Today many spacecraft carry two propulsion options: high thrust required for high acceleration maneuvers such as orbit insertion and rapid response; and low thrust required for station keeping and less critical maneuvers. A new class of non-toxic monopropellants, such as AF-M315E and LMP-103S, perform well in both high and low thrust regimes. Significant investments are maturing both monopropellants into propulsion systems tailored for each option. Of interest is leveraging these new technologies into a common propellant, dual mode propulsion system with integrated system design and performance.
In support of this concept, Plasma Processes will design an AF-M315E-based dual mode propulsion system in cooperation with Georgia Tech. The baseline system is an extended 4-unit CubeSat propulsion module with four 100 mN thrusters for roll, pitch, and yaw maneuvers; and one 5N thruster for Delta-V maneuvers. The propulsion module is easily expanded to an 8-unit module, allowing for more propellant and longer missions.
Non-toxic monopropellants are positioned to provide increased mission safety, reduced life cycle costs, and increased performance over state-of-the-art alternatives. From a spacecraft perspective, a single propellant, dual mode propulsion system can reduce weight and volume, allowing for more payload and greater propulsion flexibility. From a mission perspective, the technology facilitates the use of less expensive launch vehicles, less stringent launch requirements, and transfer to desired orbit. This concept enables frequent low-cost missions allowing for iteration and opportunities to improve technologies.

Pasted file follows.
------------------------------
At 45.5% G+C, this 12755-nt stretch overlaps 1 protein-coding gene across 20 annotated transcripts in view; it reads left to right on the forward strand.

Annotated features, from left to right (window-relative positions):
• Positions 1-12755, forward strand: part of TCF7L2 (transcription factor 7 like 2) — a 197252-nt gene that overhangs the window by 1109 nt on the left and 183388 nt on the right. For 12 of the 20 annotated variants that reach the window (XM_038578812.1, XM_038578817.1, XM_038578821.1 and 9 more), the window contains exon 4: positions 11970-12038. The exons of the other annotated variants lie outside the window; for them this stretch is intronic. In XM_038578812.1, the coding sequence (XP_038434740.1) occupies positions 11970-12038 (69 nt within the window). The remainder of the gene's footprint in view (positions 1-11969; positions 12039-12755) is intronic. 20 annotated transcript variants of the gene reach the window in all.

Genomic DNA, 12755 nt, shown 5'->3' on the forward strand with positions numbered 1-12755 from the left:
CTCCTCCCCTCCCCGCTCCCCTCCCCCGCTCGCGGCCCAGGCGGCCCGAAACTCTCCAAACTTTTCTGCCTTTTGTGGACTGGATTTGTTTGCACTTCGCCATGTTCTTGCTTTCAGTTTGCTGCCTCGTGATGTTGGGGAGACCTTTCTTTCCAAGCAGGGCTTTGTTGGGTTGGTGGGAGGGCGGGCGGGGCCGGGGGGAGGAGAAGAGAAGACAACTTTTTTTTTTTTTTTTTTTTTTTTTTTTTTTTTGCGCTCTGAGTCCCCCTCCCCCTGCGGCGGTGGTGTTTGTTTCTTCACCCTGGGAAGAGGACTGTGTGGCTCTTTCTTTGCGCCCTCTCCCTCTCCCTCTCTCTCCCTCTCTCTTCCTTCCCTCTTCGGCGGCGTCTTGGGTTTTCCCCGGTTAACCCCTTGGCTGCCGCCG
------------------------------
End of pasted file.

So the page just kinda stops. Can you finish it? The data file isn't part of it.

Interplanetary Deep Space Exploration (AEOLUS, CUVE, CHARIOT), Asteroid Exploration (ROSS, APEX), Lunar Exploration (CUBEX), Earth Science & Observation
Earth Observation (PLANET LABS), Satellite De-Orbit De-commissioning & Escape Orbits, Global Connectivity (OneWeb, STARLINK/SpaceX, Athena/Facebook), Science & Technology Missions (NOAA), Low Cost Launch Providers